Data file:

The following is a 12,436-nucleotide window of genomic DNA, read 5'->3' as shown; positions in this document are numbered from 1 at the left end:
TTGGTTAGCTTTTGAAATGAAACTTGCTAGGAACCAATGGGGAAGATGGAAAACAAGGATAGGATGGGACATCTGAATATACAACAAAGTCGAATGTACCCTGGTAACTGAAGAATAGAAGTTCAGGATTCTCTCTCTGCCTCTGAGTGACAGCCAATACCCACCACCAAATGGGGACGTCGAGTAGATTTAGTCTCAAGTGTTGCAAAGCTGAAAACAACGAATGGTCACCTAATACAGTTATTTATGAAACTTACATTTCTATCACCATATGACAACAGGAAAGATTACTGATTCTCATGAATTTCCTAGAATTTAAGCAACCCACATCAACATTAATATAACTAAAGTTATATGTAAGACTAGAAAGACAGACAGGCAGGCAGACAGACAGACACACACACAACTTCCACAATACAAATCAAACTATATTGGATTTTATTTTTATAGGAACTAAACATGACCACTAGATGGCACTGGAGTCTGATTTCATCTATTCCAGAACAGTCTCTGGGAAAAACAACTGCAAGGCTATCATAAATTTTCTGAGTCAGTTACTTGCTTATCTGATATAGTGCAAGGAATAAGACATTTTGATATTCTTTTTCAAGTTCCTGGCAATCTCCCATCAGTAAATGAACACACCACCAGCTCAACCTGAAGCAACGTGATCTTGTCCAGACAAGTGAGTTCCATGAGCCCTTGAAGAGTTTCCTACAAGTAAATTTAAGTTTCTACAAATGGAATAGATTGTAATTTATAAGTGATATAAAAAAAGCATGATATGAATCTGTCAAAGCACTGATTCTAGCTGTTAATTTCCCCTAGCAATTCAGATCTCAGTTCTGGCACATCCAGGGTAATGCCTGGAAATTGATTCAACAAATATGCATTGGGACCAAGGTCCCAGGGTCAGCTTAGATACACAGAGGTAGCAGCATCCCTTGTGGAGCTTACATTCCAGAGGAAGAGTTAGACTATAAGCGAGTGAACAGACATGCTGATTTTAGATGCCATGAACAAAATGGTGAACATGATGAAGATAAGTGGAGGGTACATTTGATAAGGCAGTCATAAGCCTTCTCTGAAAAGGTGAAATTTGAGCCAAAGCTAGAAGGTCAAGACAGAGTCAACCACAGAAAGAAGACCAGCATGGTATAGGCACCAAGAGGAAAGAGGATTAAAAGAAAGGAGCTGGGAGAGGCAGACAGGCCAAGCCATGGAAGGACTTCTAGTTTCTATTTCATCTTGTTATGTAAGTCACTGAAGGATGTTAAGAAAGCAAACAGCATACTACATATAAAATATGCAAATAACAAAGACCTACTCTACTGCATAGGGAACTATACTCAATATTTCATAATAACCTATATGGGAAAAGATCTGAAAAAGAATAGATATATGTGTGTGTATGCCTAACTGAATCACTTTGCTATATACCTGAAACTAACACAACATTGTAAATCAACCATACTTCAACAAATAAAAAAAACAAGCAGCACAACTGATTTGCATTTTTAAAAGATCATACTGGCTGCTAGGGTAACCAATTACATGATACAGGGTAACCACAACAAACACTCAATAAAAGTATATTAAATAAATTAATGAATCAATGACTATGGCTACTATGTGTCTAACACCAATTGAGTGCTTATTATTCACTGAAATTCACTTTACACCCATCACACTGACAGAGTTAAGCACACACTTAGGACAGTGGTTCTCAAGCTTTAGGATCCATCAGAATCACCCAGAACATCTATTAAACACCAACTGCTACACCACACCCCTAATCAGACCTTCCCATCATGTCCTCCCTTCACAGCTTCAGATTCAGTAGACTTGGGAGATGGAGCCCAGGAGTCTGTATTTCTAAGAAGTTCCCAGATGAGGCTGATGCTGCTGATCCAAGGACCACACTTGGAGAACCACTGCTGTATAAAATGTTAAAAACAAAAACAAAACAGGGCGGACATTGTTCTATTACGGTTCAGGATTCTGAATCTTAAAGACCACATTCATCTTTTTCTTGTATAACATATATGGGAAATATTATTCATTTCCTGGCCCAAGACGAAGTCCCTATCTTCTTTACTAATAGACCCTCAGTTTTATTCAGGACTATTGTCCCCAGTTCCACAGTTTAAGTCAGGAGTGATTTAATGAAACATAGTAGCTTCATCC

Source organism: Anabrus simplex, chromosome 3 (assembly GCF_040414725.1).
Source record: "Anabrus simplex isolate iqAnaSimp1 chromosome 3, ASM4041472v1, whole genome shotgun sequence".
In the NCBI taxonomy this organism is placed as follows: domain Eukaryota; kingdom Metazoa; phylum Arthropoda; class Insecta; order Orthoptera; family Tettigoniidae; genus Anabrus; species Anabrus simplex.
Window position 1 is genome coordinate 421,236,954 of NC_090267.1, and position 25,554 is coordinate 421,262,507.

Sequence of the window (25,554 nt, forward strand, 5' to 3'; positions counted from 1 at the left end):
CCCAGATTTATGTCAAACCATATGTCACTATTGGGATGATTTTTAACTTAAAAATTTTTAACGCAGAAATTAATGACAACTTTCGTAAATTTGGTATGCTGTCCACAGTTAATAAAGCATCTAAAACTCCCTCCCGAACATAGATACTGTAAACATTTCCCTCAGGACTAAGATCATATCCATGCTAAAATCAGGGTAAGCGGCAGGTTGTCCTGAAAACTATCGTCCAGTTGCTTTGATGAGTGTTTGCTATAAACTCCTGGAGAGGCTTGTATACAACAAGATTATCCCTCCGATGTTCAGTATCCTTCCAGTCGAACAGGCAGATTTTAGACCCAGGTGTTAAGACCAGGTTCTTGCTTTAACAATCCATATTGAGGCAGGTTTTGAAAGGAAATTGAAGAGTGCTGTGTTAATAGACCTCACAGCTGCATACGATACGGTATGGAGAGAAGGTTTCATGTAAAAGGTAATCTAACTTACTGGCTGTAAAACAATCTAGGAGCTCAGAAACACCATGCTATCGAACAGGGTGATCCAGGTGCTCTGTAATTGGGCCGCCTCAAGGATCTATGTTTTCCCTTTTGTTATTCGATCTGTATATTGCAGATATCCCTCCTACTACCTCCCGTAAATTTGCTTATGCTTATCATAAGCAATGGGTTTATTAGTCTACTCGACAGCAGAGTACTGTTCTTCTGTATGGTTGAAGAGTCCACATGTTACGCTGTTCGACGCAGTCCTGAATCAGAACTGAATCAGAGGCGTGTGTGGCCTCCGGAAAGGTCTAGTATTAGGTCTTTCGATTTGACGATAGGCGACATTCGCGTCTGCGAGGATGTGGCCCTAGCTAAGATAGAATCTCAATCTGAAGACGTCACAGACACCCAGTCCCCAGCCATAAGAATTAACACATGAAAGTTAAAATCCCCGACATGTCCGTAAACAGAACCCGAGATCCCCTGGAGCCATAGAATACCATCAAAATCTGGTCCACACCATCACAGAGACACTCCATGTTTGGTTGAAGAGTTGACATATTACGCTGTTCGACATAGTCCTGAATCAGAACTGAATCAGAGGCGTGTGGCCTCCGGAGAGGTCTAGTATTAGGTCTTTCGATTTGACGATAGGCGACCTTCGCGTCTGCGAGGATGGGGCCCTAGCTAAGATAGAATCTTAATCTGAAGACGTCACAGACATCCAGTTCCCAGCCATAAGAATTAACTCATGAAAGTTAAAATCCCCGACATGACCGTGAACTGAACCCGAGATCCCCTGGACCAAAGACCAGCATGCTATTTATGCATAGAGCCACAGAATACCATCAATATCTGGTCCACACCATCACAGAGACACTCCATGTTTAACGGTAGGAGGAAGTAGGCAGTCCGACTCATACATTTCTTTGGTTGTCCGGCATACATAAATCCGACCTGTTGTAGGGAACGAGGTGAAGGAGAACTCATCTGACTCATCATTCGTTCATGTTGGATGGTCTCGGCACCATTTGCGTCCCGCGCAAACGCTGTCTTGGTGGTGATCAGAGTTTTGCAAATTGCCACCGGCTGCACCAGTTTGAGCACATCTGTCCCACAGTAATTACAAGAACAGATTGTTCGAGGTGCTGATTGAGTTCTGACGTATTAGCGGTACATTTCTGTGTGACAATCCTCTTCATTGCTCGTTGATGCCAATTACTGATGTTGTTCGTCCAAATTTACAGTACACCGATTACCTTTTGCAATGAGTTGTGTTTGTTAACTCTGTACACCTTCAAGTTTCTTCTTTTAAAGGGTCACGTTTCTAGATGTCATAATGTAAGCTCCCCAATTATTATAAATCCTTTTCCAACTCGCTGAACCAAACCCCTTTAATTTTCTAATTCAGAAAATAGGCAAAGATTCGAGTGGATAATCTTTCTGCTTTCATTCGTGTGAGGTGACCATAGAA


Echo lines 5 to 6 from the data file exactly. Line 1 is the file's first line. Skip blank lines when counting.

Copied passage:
In the NCBI taxonomy this organism is placed as follows: domain Eukaryota; kingdom Metazoa; phylum Arthropoda; class Insecta; order Orthoptera; family Tettigoniidae; genus Anabrus; species Anabrus simplex.
Window position 1 is genome coordinate 421,236,954 of NC_090267.1, and position 25,554 is coordinate 421,262,507.